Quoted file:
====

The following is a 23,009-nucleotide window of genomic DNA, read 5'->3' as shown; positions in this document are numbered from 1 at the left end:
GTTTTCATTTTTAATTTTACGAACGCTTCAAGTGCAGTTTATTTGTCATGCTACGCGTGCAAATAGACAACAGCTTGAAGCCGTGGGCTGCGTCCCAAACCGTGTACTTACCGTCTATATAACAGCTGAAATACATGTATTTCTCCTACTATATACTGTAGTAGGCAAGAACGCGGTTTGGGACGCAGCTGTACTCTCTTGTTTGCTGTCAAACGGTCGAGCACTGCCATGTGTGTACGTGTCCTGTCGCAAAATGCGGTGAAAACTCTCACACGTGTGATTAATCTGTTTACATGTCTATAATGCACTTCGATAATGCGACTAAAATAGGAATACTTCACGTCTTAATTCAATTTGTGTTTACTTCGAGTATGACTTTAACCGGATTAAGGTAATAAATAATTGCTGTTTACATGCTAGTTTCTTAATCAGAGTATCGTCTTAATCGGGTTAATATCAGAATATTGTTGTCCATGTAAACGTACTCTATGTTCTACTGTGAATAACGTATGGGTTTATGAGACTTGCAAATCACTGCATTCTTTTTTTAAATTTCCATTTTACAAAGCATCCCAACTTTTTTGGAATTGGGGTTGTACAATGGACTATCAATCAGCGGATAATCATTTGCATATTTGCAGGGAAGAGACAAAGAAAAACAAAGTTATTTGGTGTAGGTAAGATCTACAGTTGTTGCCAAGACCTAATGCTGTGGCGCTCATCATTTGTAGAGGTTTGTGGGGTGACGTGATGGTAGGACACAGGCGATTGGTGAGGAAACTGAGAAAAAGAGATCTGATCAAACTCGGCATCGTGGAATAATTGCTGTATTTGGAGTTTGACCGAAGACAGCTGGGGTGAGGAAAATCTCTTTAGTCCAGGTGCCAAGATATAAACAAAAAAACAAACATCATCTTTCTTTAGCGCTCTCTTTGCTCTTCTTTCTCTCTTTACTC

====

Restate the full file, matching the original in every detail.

The following is a 23,009-nucleotide window of genomic DNA, read 5'->3' as shown; positions in this document are numbered from 1 at the left end:
GTTTTCATTTTTAATTTTACGAACGCTTCAAGTGCAGTTTATTTGTCATGCTACGCGTGCAAATAGACAACAGCTTGAAGCCGTGGGCTGCGTCCCAAACCGTGTACTTACCGTCTATATAACAGCTGAAATACATGTATTTCTCCTACTATATACTGTAGTAGGCAAGAACGCGGTTTGGGACGCAGCTGTACTCTCTTGTTTGCTGTCAAACGGTCGAGCACTGCCATGTGTGTACGTGTCCTGTCGCAAAATGCGGTGAAAACTCTCACACGTGTGATTAATCTGTTTACATGTCTATAATGCACTTCGATAATGCGACTAAAATAGGAATACTTCACGTCTTAATTCAATTTGTGTTTACTTCGAGTATGACTTTAACCGGATTAAGGTAATAAATAATTGCTGTTTACATGCTAGTTTCTTAATCAGAGTATCGTCTTAATCGGGTTAATATCAGAATATTGTTGTCCATGTAAACGTACTCTATGTTCTACTGTGAATAACGTATGGGTTTATGAGACTTGCAAATCACTGCATTCTTTTTTTAAATTTCCATTTTACAAAGCATCCCAACTTTTTTGGAATTGGGGTTGTACAATGGACTATCAATCAGCGGATAATCATTTGCATATTTGCAGGGAAGAGACAAAGAAAAACAAAGTTATTTGGTGTAGGTAAGATCTACAGTTGTTGCCAAGACCTAATGCTGTGGCGCTCATCATTTGTAGAGGTTTGTGGGGTGACGTGATGGTAGGACACAGGCGATTGGTGAGGAAACTGAGAAAAAGAGATCTGATCAAACTCGGCATCGTGGAATAATTGCTGTATTTGGAGTTTGACCGAAGACAGCTGGGGTGAGGAAAATCTCTTTAGTCCAGGTGCCAAGATATAAACAAAAAAACAAACATCATCTTTCTTTAGCGCTCTCTTTGCTCTTCTTTCTCTCTTTACTC